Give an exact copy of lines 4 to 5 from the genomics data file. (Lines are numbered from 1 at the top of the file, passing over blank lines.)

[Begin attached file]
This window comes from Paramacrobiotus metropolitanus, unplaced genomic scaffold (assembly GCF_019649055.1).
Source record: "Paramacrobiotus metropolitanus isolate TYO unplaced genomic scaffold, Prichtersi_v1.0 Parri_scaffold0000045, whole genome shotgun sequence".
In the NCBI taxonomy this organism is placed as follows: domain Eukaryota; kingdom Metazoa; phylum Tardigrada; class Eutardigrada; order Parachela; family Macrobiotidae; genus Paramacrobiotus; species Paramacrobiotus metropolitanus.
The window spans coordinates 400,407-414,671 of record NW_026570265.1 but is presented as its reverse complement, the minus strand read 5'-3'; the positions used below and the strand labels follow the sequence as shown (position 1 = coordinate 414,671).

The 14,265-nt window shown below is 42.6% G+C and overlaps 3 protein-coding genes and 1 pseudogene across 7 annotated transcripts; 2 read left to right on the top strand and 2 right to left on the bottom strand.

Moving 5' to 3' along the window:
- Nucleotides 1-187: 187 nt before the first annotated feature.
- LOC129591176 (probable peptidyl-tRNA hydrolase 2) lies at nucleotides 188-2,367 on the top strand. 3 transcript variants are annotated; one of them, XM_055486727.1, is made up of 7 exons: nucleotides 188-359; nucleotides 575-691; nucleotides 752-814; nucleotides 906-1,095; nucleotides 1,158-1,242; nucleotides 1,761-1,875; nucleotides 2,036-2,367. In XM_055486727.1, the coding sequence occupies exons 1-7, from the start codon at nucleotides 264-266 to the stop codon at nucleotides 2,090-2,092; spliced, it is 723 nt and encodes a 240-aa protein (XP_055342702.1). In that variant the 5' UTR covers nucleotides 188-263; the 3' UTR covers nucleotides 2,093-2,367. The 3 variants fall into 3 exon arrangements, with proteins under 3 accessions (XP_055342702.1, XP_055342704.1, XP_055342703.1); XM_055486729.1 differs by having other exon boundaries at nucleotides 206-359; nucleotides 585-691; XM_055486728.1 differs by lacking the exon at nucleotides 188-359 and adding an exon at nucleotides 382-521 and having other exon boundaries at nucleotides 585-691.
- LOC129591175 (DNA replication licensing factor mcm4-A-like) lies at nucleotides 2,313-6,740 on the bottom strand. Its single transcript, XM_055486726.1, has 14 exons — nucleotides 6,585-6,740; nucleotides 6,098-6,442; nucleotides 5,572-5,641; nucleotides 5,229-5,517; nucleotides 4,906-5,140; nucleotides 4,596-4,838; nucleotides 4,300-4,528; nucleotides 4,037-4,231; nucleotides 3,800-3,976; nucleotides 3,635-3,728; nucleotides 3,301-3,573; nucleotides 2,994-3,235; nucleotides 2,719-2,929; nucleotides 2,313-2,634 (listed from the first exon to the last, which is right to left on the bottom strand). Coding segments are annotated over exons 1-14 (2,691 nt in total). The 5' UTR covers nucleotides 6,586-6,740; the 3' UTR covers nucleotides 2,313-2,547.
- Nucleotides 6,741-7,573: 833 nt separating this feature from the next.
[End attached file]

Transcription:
The window spans coordinates 400,407-414,671 of record NW_026570265.1 but is presented as its reverse complement, the minus strand read 5'-3'; the positions used below and the strand labels follow the sequence as shown (position 1 = coordinate 414,671).

The 14,265-nt window shown below is 42.6% G+C and overlaps 3 protein-coding genes and 1 pseudogene across 7 annotated transcripts; 2 read left to right on the top strand and 2 right to left on the bottom strand.